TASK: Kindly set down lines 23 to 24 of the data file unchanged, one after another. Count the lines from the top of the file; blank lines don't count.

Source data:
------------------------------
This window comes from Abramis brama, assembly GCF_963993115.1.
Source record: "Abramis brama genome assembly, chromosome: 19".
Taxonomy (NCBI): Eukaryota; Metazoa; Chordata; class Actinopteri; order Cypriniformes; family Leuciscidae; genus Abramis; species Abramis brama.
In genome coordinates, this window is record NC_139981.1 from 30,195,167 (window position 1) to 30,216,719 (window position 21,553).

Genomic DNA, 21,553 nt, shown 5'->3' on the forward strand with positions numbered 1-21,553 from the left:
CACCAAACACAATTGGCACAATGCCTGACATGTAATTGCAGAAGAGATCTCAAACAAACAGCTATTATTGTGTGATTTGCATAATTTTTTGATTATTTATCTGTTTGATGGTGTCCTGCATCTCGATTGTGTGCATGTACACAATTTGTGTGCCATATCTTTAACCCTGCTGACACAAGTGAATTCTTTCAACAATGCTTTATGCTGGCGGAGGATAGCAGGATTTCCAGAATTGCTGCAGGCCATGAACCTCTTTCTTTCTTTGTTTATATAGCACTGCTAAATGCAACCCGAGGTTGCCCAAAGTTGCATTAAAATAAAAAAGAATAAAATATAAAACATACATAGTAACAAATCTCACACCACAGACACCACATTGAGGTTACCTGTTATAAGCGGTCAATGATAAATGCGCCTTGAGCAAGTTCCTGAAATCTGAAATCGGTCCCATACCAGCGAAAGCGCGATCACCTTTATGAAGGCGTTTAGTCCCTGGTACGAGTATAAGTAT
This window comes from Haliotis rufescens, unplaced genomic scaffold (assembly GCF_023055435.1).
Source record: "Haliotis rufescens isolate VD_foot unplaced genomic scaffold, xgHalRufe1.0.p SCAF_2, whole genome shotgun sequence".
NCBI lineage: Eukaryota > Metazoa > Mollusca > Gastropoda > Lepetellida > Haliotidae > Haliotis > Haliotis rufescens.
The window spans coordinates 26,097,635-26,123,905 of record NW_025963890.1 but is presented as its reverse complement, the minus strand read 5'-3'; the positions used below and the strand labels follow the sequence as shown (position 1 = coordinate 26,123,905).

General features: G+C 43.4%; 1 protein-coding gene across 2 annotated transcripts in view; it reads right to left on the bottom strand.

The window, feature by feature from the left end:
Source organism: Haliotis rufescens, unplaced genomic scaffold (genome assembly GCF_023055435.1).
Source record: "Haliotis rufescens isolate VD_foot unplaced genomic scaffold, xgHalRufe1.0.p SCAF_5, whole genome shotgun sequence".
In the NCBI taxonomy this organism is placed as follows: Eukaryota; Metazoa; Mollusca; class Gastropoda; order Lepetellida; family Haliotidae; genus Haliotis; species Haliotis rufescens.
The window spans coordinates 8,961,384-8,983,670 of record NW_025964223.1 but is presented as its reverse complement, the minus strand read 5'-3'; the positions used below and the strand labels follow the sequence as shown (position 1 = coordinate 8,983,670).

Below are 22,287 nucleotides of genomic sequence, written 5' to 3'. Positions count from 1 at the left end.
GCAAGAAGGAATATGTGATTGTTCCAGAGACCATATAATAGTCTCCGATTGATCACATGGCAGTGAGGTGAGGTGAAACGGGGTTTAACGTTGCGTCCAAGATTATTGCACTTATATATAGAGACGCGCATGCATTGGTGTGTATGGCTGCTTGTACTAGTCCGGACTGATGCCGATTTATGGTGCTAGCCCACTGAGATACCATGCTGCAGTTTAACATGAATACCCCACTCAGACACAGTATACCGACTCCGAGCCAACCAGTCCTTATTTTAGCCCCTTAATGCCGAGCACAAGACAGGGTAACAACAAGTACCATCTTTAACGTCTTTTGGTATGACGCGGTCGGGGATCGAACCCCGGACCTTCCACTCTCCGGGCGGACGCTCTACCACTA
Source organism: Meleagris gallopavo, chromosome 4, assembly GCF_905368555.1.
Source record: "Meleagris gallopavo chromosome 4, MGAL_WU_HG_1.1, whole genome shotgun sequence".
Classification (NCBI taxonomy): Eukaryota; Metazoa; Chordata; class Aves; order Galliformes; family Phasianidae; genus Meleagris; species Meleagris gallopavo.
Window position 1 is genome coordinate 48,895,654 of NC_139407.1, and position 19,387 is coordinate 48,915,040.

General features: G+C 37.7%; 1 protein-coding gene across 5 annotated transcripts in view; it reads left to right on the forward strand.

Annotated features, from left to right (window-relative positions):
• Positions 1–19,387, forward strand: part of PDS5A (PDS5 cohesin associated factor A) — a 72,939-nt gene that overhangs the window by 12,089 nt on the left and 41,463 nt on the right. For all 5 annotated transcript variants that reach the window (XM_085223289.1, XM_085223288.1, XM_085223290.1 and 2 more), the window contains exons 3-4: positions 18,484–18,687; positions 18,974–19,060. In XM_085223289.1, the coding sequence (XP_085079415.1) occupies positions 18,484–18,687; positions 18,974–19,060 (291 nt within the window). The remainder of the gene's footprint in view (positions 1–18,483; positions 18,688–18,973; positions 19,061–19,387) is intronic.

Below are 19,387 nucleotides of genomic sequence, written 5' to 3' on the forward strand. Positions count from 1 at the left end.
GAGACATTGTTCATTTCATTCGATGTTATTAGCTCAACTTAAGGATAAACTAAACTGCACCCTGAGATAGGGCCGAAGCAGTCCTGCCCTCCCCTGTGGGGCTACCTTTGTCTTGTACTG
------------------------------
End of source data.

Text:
General features: G+C 37.7%; 1 protein-coding gene across 5 annotated transcripts in view; it reads left to right on the forward strand.

Annotated features, from left to right (window-relative positions):